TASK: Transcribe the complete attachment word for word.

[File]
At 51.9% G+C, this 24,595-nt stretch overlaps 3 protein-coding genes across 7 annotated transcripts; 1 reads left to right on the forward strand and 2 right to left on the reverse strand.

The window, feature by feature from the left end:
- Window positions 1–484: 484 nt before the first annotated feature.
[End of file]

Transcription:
At 51.9% G+C, this 24,595-nt stretch overlaps 3 protein-coding genes across 7 annotated transcripts; 1 reads left to right on the forward strand and 2 right to left on the reverse strand.

The window, feature by feature from the left end:
- Window positions 1–484: 484 nt before the first annotated feature.